Celebrating Robert Burns with Dr. Leith Davis

Simon Fraser University Centre for Scottish Studies

Tonight, we celebrate Robert Burns, affectionately known as Rabbie Burns, the great Scottish poet and lyricist. He has been given the honoured titles of National Bard, Bard of Ayrshire and the Ploughman Poet. He penned in the language of the Scots, even though much of his writing is in light Scots dialect and in English.

This year will be different from all other Robert Burns Suppers that have been held throughout its history. January 25, 2021 will be the first time that the Burns Supper will be going virtual across the world.

Dr. Leith Davis, Professor of English at Simon Fraser University and Director of Simon Fraser University, Centre for Scottish Studies, speaks of another moment in the history of Burns Suppers when new technologies connected the community celebrations across vast distances.

Dr. Leith Davis, Director Centre for Scottish Studies

Thank you for joining in celebrating the life and works of Robert Burns.

Published by Rebecca Budd

Blogger, Visual Storyteller, Podcaster, Traveler and Life-long Learner

24 thoughts on “Celebrating Robert Burns with Dr. Leith Davis

    1. I am really excited about Dead of Winter, Teagan. I have always felt that there is a vital connection between mythology and what we consider reality. I believe the myths allow us to explore universal questions, even as they act as a guide from generation to generation. This is a great conversation! Sending many hugs on the wing back your way.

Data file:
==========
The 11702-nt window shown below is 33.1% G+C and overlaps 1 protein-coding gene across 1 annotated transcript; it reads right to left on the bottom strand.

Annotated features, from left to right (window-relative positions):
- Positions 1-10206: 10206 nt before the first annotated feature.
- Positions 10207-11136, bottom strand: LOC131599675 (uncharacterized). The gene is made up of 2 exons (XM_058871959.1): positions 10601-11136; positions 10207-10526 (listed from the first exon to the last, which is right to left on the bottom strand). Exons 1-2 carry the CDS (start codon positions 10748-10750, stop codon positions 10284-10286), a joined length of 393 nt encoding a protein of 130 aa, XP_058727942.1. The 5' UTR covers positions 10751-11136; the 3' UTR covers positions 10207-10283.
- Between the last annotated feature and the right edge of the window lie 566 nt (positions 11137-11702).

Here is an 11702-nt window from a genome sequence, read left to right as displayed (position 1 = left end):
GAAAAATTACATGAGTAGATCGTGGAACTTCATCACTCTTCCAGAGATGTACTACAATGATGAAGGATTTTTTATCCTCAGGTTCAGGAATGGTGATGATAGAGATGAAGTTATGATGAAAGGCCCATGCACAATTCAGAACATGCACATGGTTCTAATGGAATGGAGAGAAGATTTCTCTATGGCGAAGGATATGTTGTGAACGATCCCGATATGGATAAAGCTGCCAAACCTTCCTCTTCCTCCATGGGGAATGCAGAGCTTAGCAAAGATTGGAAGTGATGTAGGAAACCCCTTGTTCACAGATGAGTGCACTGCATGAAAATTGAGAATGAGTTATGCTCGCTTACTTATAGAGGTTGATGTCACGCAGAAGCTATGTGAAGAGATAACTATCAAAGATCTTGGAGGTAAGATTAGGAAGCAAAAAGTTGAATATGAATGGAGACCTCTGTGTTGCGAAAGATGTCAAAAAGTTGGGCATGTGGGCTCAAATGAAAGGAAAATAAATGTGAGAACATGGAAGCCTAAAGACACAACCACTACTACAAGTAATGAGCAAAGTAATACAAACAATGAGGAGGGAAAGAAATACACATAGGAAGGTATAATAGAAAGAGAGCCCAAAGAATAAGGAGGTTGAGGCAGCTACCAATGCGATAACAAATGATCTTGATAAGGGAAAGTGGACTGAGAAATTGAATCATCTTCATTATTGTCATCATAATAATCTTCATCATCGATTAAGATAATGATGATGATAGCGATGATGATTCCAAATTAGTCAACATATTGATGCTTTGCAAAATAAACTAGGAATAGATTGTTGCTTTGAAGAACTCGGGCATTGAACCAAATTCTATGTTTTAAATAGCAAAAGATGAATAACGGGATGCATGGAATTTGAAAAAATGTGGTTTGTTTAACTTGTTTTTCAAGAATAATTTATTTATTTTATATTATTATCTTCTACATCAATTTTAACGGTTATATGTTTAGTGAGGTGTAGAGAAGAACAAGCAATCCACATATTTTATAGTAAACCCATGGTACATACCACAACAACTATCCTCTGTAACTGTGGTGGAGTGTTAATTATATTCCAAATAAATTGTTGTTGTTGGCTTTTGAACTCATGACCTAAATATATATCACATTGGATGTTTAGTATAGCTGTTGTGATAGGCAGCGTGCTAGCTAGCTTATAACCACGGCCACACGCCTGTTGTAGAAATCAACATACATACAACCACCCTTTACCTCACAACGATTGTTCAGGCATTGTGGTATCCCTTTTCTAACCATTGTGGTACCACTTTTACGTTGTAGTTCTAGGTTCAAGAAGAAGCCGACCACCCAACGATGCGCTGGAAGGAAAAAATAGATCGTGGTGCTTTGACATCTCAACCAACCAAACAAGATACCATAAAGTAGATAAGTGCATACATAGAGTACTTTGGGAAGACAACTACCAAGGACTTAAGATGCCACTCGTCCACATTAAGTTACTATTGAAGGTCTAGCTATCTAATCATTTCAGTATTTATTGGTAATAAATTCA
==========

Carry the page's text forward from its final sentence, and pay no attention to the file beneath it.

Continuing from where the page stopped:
1. It really is intriguing how myths are able to seep into the cracks and crannies of the mind. The Welsh mythology that I originally found while researching that story… I don’t think I used more than a trace of it, but it stuck around for the Atonement series and has left crumbs in other stories too. All that, when I didn’t find anything endearing about the myth, or even particularly likeable — yet it really took root. Stranger still considering my heritage is Scottish (and Native American) rather than Welsh. Stay safe and warm. More hugs.

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  1. Thank you for including this delightful contribution by Dr. Davis–so very enjoyable! ! Her comments and photos are outstanding and add so much to the Robert Burns story and his influence through the decades. Please extend my thanks and appreciation to her work and for her delightful contribution on OnTheRoadBookClub.

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    1. Dr. Davis is a brilliant lecturer and storyteller who gives fresh insight into history and our response to what has come before. This was the presentation that she made at our 2021 Virtual Burns Supper. At the end we all sang Auld Lang Syne together across Zoom. There was over 500 voices in the Zoom choir.

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    1. Oh, Mary Jo – thank goodness for our poets. They changed my world and the world around me. Robert Frost and “The Road Not Taken” Percy by she Shelly and “Ozymandias” John Keats “Ode on a Grecian Urn” William Blake “The Tiger”. Shakespeare, Maya Angelou, John McCrae, Geoffrey Chaucer, Mary Oliver, Sara Teasdale, Edna St Vincent Millay, and my personal favourites Liz Gauffreau and Mary Jo Malo. Many hugs come with my gratitude!

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    1. I love how synchronicity comes to visit. What book? Did you visit Dunfermline, Scotland, where he was born? I was amazed by how many libraries came into being because of his commitment to education.

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